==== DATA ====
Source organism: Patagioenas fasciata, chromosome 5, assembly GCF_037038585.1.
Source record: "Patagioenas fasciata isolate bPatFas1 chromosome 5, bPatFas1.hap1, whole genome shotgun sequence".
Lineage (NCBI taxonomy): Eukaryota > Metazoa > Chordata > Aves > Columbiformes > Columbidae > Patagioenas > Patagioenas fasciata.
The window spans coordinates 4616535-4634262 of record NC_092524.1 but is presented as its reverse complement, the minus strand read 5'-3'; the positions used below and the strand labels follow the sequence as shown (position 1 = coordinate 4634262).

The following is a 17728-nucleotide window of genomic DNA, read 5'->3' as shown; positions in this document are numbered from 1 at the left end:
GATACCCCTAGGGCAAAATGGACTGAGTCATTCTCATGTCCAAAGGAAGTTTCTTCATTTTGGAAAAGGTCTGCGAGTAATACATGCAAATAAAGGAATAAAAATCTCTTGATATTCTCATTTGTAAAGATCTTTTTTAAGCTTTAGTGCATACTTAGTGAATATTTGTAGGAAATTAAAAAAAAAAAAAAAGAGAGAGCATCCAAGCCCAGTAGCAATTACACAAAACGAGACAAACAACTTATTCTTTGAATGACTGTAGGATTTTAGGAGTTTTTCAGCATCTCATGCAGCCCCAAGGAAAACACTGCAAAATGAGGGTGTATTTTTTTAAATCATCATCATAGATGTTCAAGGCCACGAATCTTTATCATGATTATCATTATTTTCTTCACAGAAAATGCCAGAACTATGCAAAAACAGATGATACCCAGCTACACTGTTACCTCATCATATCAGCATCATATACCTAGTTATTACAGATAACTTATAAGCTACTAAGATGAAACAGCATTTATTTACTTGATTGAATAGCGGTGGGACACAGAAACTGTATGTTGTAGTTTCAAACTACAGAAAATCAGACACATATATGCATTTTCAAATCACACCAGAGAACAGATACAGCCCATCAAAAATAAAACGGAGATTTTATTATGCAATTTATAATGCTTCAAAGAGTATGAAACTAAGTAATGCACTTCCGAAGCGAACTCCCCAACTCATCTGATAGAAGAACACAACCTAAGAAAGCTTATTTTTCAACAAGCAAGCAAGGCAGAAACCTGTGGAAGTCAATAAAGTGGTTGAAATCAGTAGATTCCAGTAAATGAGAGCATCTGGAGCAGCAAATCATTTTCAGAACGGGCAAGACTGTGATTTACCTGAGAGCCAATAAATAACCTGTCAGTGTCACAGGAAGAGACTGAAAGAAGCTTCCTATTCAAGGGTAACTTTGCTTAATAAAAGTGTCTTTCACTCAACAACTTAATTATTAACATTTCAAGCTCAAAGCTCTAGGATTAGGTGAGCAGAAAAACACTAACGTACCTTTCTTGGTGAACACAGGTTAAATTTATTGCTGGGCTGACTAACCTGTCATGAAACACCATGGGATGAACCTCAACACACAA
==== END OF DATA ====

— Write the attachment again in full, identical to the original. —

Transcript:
Source organism: Patagioenas fasciata, chromosome 5, assembly GCF_037038585.1.
Source record: "Patagioenas fasciata isolate bPatFas1 chromosome 5, bPatFas1.hap1, whole genome shotgun sequence".
Lineage (NCBI taxonomy): Eukaryota > Metazoa > Chordata > Aves > Columbiformes > Columbidae > Patagioenas > Patagioenas fasciata.
The window spans coordinates 4616535-4634262 of record NC_092524.1 but is presented as its reverse complement, the minus strand read 5'-3'; the positions used below and the strand labels follow the sequence as shown (position 1 = coordinate 4634262).

The following is a 17728-nucleotide window of genomic DNA, read 5'->3' as shown; positions in this document are numbered from 1 at the left end:
GATACCCCTAGGGCAAAATGGACTGAGTCATTCTCATGTCCAAAGGAAGTTTCTTCATTTTGGAAAAGGTCTGCGAGTAATACATGCAAATAAAGGAATAAAAATCTCTTGATATTCTCATTTGTAAAGATCTTTTTTAAGCTTTAGTGCATACTTAGTGAATATTTGTAGGAAATTAAAAAAAAAAAAAAAGAGAGAGCATCCAAGCCCAGTAGCAATTACACAAAACGAGACAAACAACTTATTCTTTGAATGACTGTAGGATTTTAGGAGTTTTTCAGCATCTCATGCAGCCCCAAGGAAAACACTGCAAAATGAGGGTGTATTTTTTTAAATCATCATCATAGATGTTCAAGGCCACGAATCTTTATCATGATTATCATTATTTTCTTCACAGAAAATGCCAGAACTATGCAAAAACAGATGATACCCAGCTACACTGTTACCTCATCATATCAGCATCATATACCTAGTTATTACAGATAACTTATAAGCTACTAAGATGAAACAGCATTTATTTACTTGATTGAATAGCGGTGGGACACAGAAACTGTATGTTGTAGTTTCAAACTACAGAAAATCAGACACATATATGCATTTTCAAATCACACCAGAGAACAGATACAGCCCATCAAAAATAAAACGGAGATTTTATTATGCAATTTATAATGCTTCAAAGAGTATGAAACTAAGTAATGCACTTCCGAAGCGAACTCCCCAACTCATCTGATAGAAGAACACAACCTAAGAAAGCTTATTTTTCAACAAGCAAGCAAGGCAGAAACCTGTGGAAGTCAATAAAGTGGTTGAAATCAGTAGATTCCAGTAAATGAGAGCATCTGGAGCAGCAAATCATTTTCAGAACGGGCAAGACTGTGATTTACCTGAGAGCCAATAAATAACCTGTCAGTGTCACAGGAAGAGACTGAAAGAAGCTTCCTATTCAAGGGTAACTTTGCTTAATAAAAGTGTCTTTCACTCAACAACTTAATTATTAACATTTCAAGCTCAAAGCTCTAGGATTAGGTGAGCAGAAAAACACTAACGTACCTTTCTTGGTGAACACAGGTTAAATTTATTGCTGGGCTGACTAACCTGTCATGAAACACCATGGGATGAACCTCAACACACAA